The easiest of the three C-130 hatches to get to from within the aircraft is the forward hatch but it is located close to the aerial refueling receptacle. So we flew an airborne refueling mission to make sure the hatch-mounted antenna did not interfere with air refueling. This was the genesis of hatch-mounted SATCOM antennas and was used throughout the Air Force for many years until operational aircraft were eventually equipped with permanently-mounted SATCOM antennas. This capability is still occasionally used to this date by communication squadrons who carry their own antenna-modified hatches for use in the aircraft they deploy on to provide en-route satellite communications. Development of this new capability was not done by a Flight Test Center….it was done by MC-130 crewmembers and members of a communications unit with help from Lockheed.

Silent/No-Electronic-Emission Air Refueling

Silent/No-Electronic-Emission Airborne Refueling

AC-130 conducting Silent/No-Electronic-Emission Airborne Refueling

Because of the great distances to the target for both the punitive and the rescue options, airborne refueling of mission C-130 aircraft would have to be done in areas of the world where electronic and radio transmissions could be intercepted by nations friendly to Iran. The threat of mission compromise was particularly critical due to the concern of being detected on the first night of the two-night mission. Therefore, the aircrew members of the 16th SOS AC-130 Spectre Gunship squadron and special KC-135 aircrews from Plattsburg and Grissom Air Force Bases developed special air refueling procedures. They developed a very simple approach to a refueling rendezvous—the tanker arrived at the assigned pre-contact location at the appointed time and altitude and the receiver, at 1,000 foot lower altitude, arrived at the same time and location, with neither aircraft emitting any electronic, radio, or other signals that could be intercepted. If communication was required, light signals or hard-wire communications through the refueling boom could be used.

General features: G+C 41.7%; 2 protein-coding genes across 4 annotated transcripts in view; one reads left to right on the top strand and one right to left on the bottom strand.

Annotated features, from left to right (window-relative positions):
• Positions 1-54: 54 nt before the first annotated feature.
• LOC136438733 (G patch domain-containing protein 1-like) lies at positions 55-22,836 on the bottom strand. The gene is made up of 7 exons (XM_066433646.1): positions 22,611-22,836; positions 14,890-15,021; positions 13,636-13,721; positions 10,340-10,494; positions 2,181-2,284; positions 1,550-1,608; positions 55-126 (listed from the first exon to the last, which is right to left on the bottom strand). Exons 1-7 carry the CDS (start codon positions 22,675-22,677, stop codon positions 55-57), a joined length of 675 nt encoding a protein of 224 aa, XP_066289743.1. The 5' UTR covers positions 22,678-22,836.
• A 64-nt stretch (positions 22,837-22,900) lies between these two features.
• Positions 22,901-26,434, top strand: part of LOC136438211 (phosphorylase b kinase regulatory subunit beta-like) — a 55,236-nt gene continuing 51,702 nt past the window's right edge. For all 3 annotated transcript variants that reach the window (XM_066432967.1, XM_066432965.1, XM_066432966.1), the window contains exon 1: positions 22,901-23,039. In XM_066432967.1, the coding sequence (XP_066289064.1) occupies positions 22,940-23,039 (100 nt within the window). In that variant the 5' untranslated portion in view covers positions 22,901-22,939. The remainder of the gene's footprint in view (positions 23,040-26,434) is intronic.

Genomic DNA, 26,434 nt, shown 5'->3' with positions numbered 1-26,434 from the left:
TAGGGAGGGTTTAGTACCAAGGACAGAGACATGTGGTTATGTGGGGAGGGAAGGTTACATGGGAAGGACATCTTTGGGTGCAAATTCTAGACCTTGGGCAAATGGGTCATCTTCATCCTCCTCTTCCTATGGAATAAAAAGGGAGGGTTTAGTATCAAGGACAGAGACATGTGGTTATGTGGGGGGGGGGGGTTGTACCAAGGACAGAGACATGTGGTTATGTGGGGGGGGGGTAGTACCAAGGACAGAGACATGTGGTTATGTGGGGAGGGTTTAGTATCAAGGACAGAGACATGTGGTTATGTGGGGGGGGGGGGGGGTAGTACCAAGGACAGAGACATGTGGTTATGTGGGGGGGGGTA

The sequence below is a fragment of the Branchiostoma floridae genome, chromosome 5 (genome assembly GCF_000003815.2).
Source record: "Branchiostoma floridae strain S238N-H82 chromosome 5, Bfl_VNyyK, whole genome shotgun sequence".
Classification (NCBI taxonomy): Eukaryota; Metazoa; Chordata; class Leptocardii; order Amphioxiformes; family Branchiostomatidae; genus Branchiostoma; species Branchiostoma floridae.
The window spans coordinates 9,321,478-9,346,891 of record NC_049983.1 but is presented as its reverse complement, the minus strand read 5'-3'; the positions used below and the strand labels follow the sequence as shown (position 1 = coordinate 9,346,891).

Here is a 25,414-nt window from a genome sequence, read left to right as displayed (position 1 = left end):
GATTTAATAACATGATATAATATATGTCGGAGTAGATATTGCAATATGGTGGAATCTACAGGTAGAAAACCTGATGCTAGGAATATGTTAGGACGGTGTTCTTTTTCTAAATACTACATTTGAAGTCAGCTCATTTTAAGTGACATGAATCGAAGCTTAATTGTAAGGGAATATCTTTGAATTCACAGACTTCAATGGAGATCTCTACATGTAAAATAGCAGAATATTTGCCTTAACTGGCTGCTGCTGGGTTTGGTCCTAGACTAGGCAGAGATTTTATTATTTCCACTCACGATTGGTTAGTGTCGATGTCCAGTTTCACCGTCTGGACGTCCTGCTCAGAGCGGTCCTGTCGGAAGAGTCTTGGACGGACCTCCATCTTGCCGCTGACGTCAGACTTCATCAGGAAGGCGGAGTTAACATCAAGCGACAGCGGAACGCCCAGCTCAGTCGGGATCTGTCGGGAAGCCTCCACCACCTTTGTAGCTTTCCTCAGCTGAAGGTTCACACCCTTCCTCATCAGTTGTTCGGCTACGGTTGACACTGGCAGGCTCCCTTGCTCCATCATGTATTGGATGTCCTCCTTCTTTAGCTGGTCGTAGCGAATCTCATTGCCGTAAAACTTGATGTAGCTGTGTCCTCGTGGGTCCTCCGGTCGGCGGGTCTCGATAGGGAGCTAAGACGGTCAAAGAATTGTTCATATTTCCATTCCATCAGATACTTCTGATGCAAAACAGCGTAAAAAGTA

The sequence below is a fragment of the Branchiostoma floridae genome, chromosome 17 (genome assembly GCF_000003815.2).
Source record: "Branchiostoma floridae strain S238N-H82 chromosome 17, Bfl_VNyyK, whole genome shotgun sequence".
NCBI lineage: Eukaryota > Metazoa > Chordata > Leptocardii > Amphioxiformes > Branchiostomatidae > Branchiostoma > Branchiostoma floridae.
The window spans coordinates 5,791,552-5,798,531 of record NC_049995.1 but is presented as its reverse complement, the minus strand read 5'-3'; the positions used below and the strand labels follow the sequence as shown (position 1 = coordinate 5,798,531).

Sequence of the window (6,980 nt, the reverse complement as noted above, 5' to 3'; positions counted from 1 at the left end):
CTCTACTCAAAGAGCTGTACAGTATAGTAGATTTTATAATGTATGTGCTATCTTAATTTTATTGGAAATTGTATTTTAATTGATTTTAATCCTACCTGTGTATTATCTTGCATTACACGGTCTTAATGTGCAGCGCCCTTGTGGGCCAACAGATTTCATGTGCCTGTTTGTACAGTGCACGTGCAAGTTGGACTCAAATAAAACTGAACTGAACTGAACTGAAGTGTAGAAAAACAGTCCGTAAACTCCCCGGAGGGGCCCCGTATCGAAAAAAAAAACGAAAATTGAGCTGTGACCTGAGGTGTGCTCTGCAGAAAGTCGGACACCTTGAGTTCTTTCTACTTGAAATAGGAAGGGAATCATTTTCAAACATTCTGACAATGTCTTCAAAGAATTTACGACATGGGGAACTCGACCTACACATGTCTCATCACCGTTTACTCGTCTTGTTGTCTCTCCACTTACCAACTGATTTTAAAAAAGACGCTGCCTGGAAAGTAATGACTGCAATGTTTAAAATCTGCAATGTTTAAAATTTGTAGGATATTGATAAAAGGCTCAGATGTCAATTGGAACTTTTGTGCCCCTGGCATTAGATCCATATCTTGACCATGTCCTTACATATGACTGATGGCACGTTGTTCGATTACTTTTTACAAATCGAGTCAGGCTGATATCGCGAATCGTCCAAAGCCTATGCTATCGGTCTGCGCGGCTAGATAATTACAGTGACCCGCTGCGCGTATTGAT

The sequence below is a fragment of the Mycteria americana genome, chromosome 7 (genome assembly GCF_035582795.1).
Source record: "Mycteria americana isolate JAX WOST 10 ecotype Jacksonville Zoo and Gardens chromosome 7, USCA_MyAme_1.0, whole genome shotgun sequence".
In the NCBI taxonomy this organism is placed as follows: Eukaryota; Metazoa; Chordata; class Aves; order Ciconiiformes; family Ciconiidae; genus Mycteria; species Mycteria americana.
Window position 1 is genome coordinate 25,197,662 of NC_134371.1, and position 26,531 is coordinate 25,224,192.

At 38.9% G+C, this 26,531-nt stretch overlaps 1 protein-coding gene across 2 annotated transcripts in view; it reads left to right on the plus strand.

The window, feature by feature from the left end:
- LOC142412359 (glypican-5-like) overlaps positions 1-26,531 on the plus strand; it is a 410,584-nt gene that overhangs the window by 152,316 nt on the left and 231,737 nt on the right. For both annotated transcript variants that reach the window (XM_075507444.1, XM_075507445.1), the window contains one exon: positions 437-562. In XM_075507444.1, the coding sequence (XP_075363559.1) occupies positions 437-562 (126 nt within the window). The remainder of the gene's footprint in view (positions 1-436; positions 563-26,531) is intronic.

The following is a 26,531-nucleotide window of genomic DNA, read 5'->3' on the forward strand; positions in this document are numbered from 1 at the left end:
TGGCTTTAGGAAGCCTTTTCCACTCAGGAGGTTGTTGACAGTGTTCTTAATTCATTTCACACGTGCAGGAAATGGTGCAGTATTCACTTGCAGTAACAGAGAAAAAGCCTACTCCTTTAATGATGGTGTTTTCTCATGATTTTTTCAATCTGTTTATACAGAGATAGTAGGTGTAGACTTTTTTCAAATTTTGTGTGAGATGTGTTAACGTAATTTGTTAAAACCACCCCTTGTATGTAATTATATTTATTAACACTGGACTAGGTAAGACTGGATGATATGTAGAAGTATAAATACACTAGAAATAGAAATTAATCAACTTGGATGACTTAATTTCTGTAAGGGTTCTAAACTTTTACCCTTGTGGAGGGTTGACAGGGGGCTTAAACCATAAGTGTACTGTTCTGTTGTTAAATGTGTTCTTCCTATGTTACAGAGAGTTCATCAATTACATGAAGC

Extreme Heavy Weight Flight Operations

The lack of human intelligence on the two targets in Tehran had a significant effect on mission planning. The commander of the assault force needed to know how heavily defended the embassy and the other target were, the military preparedness of the guards, how many guards were present and what their weapons and work habits were,  how much vehicular traffic was there between Desert Two, the embassy, and the soccer stadium, etc. What little was known came mainly from television coverage available from the nightly news and not from “eyes-on-the-target” so necessary to a tactical commander. So, to account for the unknowns, the number of assault force operators was increased significantly. This had a ripple effect in that it increased the number of helicopters needed, which in turn increased the amount of fuel needed at the refuel site, which then increased the need for space in the fuselages of the C-130s for the fuel bladders. Because the MC-130 cargo compartment could accommodate only one 3,000 gallon fuel bladder, we quickly ran out of available MC-130s to carry the necessary fuel for the helicopters. We borrowed regular “slick” C-130s that were modified for aerial refueling and could accommodate two 3,000 gallon fuel bladders internally. These fuel-carrying aircraft served as numbers 4, 5 and 6 C-130s during Eagle Claw.